“A living entity who is specifically empowered by the Lord with knowledge or strength is technically called āveśa-rūpa.” As stated in the Caitanya-caritāmṛta (CC Antya 7.11), kṛṣṇa-śakti vinā nahe tāra pravartana: Unless a devotee is specifically empowered by the Lord, he cannot preach the holy name of the Lord all over the world. This is an explanation of the word āveśa-rūpa.” (C.c. Madhya 20.165 – Purport)

    So, ”Since we cannot see the Supersoul, He appears as a liberated devotee.” (C.c. Adi 1.58)

    and

    “The Lord gives His pure devotee the power to distribute His own mercy (sva-kripa-sakti) as he likes.” (Madhurya Kadambini, Ch1)

    Srila Prabhupada makes it clear:

    “Generally a guru’s symptom is that he’s a perfect devotee, that’s all.” (Perfect Questions, Perfect Answers).

    Similarly, “Jahnava devi” (Revati) “was Nityananda’s wife. She became.” “IF SHE (a woman) IS ABLE TO GO TO THE HIGHEST PERFECTION OF LIFE, why it is not possible to become guru?” – “But, not so many.”

    As it is,

    Out of many thousands among men, one may endeavor for perfection, and of those who have achieved perfection, hardly one knows Me in truth.
    (B.g. 7.3)

    Thus,

    “When I order, “You become guru,” he becomes regular guru. That’s all. He becomes disciple of my disciple.” (Srila Prabhupada’s final order)

  2. Visakha Priya dasi says :

    Dear Devaki devi dasi,

    Please accept my humble obeisances. All glories to Srila Prabhupada.

    Someone made the point (perhaps it was Dusyanta Prabhu) that some devotees tend to quote Srila Prabhupada selectively–to prove their point. I know you to be a sincere and serious and dedicated devotee, and you know that my main concern is to reconcile extremes, not to win an argument.

    I just wanted to point out that you quoted “but not so many” in a selective way. In context, it goes like this:

    Prabhupäda: Yes. Jähnavä devé was—Nityänanda’s wife. She became. If she is able to go to the highest perfection of life, why it is not possible to become guru? But, not so many. Actually one who has attained the perfection, she can become guru. But man or woman, unless one has attained the perfection…. Yei kåñëa-tattva-vettä sei guru haya [Cc. Madhya 8.128].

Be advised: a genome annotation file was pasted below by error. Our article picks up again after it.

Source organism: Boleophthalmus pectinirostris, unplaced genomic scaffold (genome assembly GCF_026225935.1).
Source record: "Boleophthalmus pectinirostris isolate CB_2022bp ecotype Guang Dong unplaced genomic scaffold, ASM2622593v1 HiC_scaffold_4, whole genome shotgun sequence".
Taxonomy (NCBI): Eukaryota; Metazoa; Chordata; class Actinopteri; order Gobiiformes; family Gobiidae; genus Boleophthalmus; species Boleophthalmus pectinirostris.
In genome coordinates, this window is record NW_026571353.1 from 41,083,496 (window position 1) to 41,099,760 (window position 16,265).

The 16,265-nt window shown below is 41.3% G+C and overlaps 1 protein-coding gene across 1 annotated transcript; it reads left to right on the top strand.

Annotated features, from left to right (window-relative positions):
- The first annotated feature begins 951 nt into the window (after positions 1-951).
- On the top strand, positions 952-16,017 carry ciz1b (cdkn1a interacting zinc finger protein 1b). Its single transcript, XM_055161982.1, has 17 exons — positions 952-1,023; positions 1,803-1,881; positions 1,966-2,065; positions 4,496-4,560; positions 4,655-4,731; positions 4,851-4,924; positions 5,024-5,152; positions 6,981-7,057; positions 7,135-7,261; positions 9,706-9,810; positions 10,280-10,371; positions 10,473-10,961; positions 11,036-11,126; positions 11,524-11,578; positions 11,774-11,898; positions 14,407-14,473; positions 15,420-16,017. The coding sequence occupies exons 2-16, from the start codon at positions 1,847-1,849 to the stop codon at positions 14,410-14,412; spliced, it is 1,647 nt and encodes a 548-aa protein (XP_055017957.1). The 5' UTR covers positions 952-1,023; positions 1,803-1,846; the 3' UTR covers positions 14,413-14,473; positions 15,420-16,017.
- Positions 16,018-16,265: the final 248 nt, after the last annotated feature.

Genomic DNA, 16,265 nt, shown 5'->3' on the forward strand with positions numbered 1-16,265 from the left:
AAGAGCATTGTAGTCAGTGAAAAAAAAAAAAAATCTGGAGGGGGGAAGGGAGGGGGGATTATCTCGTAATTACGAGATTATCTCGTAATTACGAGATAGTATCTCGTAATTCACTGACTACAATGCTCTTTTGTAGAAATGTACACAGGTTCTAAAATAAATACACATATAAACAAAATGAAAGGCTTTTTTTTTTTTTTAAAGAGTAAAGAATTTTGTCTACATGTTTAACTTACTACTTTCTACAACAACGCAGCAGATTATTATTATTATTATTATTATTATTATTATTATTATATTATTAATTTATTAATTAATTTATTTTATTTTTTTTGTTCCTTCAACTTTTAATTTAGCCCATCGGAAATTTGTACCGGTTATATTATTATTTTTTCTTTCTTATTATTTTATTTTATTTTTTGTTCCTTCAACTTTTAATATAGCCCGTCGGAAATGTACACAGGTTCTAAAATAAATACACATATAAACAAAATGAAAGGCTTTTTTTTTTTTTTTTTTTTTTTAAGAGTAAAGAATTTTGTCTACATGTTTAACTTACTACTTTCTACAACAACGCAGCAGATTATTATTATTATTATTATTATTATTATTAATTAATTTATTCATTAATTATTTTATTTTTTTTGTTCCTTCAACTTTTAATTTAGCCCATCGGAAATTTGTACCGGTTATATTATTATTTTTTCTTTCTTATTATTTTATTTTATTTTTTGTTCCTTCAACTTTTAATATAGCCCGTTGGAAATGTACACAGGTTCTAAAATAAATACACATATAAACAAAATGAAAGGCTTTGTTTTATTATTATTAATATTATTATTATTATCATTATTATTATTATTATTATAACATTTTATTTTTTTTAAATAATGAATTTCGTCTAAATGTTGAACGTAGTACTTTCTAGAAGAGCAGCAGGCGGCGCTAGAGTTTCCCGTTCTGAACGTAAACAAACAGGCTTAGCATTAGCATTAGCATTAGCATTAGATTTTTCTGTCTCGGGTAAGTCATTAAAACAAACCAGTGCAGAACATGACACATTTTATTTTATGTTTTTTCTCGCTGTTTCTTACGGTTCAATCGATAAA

To me, it sounds that “not so many” ultimately refers to both men and women. Otherwise, why would Srila Prabhupada states that “But man or woman, unless one has attained perfection…”? Perfection is not easily achieved, as confirmed in Bhagavad-gita:” Out of many thousands among men, one may endeavor for perfection, and of those who have achieved perfection, hardly one knows Me in truth.” (Of course, someone might think that “mankind” means men only and subsequently argue that “out of many thousands among men” refers to men only. To such a person I bow down and have nothing more to say.)

    Dear Devaki, I know that your goal is not to prove your point but to make people think. But for the sake of the innocent readers who might misunderstand the context, I thought I would clarify.

    I hope this finds you well.
    Your servant,
    Visakha Priya dasi

  3. gkd says :

    To me, it sounds that “not so many” ultimately refers to both men and women. Otherwise, why would Srila Prabhupada states that “But man or woman, unless one has attained perfection…”?

    I wonder how many, or few, devotees understand it in that way.

    The question was specifically whether a woman can become guru within the sampradaya. And Srila Prabhupada answered: “Yes … But, not so many.”

    I am surprised that anyone, what to speak of an experienced editor, would think that not so many, in this specific sentence (not in general, please :), would refer also to men.

    I have intentionally omitted the words spoken between Yes and But to emphasize that not so many logically refers to women. Since those words were specifically about Jahnava Mata, again the logical conclusion is that not so many refers to women.

    Moreover, Srila Prabhupada continues by saying: “Actually one who has attained the perfection, she can become guru.” If the previously spoken words not so many were meant to refer to both men and women, why would Srila Prabhupada at this point specifically say she here? It does not follow.

    Finally, having answered the original question, Srila Prabhupada does speak of both men and women: “But, man or woman, unless one has attained the perfection…” That he begins the sentence with but indicates that now he will speak not only about women “but man or woman.”

  4. Guruttama says :

    I agree with Mataji Devaki, that we should not expect many women to become Diksha Gurus.